We deny the protest.


The solicitation was originally issued in August 2006, and contemplated award of a contract for a 1-year base period and two 1-year option periods to provide commercial services for –sustainment support— of TEWLS.[2] More specifically, the solicitation's performance work statement (PWS) provides that the contractor will –analyze functional business process requirements— and –provide strategic-level consultation and product improvement modifications— in performing this contract. Agency Report (AR), Tab 3, RFQ at 13. The solicitation provided that award would be made on the basis of the proposal considered most advantageous to the government, and established the following evaluation factors, listed in descending order of importance: personnel qualifications, technical approach, past experience, and price.[3] RFQ at 23-25. Offerors were advised that, –[i]n order to be considered for award, the proposal must achieve at least a satisfactory rating in all non-cost factors.— RFQ at 25.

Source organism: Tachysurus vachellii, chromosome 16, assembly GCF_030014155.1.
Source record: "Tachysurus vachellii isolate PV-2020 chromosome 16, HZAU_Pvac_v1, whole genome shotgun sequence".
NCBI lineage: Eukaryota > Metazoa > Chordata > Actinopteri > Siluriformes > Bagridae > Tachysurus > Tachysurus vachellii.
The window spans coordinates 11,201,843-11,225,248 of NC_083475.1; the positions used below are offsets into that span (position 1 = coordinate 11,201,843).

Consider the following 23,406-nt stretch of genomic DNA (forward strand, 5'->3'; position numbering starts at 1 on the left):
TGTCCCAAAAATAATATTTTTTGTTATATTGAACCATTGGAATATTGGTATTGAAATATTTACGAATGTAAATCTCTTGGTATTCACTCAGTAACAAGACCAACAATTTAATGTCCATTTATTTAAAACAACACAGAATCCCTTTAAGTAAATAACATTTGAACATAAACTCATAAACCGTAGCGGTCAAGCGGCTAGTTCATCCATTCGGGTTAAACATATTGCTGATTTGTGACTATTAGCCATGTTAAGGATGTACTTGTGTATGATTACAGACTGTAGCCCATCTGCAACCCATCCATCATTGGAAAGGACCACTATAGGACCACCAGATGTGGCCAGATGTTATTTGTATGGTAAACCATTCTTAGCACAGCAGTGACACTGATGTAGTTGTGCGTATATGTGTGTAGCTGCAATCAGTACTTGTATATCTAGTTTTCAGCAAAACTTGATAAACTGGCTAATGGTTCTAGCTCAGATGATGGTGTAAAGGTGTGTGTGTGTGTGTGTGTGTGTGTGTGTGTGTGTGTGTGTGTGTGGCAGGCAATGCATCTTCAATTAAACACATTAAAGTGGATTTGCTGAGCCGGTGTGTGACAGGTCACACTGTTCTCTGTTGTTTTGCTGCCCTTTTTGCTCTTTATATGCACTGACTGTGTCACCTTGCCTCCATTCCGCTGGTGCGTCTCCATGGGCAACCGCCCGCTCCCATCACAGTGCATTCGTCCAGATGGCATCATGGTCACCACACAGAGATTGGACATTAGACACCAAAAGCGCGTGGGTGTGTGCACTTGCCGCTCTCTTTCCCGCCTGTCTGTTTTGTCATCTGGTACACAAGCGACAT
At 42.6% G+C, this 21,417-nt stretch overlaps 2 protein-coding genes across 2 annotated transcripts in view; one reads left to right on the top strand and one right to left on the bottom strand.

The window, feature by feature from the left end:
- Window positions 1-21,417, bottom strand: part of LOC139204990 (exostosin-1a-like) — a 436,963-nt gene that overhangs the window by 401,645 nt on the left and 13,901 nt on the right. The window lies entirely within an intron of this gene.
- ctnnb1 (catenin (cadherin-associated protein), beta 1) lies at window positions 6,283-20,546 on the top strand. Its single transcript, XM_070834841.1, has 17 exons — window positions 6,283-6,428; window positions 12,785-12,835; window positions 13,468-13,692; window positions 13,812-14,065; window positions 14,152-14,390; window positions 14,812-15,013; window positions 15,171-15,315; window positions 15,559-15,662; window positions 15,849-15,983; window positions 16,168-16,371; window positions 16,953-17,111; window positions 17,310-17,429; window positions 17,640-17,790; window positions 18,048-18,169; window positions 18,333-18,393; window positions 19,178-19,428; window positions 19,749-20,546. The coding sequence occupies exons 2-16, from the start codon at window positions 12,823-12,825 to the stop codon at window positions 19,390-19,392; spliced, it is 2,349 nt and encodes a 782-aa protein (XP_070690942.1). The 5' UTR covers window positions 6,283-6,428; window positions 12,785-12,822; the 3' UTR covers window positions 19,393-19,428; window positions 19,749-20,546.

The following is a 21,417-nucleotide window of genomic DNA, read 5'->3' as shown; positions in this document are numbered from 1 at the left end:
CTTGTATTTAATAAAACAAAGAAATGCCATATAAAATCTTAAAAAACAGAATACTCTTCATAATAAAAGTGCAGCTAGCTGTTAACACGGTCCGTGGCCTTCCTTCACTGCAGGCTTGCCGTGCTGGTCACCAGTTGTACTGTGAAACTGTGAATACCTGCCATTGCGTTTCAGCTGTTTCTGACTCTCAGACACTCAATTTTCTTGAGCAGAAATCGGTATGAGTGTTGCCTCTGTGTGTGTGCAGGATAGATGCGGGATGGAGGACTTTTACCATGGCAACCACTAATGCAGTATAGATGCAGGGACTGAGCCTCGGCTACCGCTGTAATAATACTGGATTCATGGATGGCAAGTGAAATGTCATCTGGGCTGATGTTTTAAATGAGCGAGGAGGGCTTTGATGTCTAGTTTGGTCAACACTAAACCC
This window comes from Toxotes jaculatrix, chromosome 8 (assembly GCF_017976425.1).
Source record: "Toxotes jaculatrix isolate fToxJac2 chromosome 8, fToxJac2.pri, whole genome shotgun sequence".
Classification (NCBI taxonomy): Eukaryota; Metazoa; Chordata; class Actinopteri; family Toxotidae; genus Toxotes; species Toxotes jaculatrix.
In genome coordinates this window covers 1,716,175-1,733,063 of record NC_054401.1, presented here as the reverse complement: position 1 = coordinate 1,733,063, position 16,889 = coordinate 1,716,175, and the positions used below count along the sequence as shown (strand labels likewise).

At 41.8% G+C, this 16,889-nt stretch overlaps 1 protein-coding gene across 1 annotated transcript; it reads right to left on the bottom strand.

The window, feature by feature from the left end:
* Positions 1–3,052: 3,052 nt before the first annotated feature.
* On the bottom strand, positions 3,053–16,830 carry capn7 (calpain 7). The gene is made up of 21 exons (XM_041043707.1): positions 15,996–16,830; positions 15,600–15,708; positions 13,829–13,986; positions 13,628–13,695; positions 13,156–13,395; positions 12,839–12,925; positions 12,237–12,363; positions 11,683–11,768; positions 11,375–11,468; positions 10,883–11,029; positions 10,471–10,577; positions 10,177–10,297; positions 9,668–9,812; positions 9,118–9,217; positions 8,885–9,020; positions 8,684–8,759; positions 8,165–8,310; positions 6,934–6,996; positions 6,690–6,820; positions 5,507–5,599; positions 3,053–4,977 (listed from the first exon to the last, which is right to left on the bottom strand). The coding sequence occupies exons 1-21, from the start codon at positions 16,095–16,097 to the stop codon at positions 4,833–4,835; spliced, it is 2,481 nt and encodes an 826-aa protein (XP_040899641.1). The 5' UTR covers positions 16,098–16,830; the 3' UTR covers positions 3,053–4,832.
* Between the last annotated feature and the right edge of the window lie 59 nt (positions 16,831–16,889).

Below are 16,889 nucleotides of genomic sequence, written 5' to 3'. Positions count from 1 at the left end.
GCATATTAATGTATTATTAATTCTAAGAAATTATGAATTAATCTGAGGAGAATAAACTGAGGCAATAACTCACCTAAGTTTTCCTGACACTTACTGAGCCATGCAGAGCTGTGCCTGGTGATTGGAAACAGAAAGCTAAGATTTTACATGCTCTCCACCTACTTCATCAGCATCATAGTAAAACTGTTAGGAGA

With regard to the required qualifications of proposed personnel, the solicitation provided, among other things: –At a minimum, all contractor employees must possess approved National Agency Check with Inquiries (NACI) and be a US citizen to gain access to U.S. Government computer systems.— RFQ at 12. The solicitation further stated:

Proposed personnel must be immediately available no more than two business days from contract award. . . . Personnel cannot be substituted or replaced without the written agreement of the Contracting Officer.

RFQ at 23.

Finally, the solicitation stated that the agency intended to award a contract without discussions, RFQ at 21, and provided that –[a]ny offer, modification, revision, or withdrawal of an offer received at the Government office designated in the solicitation after the exact time specified for receipt of offers is 'late' and will not be considered.—[4] RFQ at 20.